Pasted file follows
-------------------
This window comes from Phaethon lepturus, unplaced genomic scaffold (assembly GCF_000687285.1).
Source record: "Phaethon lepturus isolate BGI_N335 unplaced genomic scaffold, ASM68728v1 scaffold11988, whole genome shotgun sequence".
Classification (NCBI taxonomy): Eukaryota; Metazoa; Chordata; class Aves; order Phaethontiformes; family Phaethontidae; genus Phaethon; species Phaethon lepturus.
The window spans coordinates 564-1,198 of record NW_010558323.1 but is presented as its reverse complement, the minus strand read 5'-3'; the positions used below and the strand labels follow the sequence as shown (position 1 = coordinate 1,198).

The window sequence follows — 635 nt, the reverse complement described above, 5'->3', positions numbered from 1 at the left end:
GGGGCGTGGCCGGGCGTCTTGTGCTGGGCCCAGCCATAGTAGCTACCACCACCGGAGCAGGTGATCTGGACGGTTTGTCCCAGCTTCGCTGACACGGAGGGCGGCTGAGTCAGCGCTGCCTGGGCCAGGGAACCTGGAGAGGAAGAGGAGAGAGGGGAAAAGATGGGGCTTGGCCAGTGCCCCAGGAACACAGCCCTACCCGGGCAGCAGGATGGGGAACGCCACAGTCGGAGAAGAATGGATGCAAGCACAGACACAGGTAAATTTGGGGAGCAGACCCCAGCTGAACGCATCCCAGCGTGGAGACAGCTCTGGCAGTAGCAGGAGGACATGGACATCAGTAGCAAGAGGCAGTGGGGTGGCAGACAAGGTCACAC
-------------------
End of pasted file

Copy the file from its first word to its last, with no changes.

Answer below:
This window comes from Phaethon lepturus, unplaced genomic scaffold (assembly GCF_000687285.1).
Source record: "Phaethon lepturus isolate BGI_N335 unplaced genomic scaffold, ASM68728v1 scaffold11988, whole genome shotgun sequence".
Classification (NCBI taxonomy): Eukaryota; Metazoa; Chordata; class Aves; order Phaethontiformes; family Phaethontidae; genus Phaethon; species Phaethon lepturus.
The window spans coordinates 564-1,198 of record NW_010558323.1 but is presented as its reverse complement, the minus strand read 5'-3'; the positions used below and the strand labels follow the sequence as shown (position 1 = coordinate 1,198).

The window sequence follows — 635 nt, the reverse complement described above, 5'->3', positions numbered from 1 at the left end:
GGGGCGTGGCCGGGCGTCTTGTGCTGGGCCCAGCCATAGTAGCTACCACCACCGGAGCAGGTGATCTGGACGGTTTGTCCCAGCTTCGCTGACACGGAGGGCGGCTGAGTCAGCGCTGCCTGGGCCAGGGAACCTGGAGAGGAAGAGGAGAGAGGGGAAAAGATGGGGCTTGGCCAGTGCCCCAGGAACACAGCCCTACCCGGGCAGCAGGATGGGGAACGCCACAGTCGGAGAAGAATGGATGCAAGCACAGACACAGGTAAATTTGGGGAGCAGACCCCAGCTGAACGCATCCCAGCGTGGAGACAGCTCTGGCAGTAGCAGGAGGACATGGACATCAGTAGCAAGAGGCAGTGGGGTGGCAGACAAGGTCACAC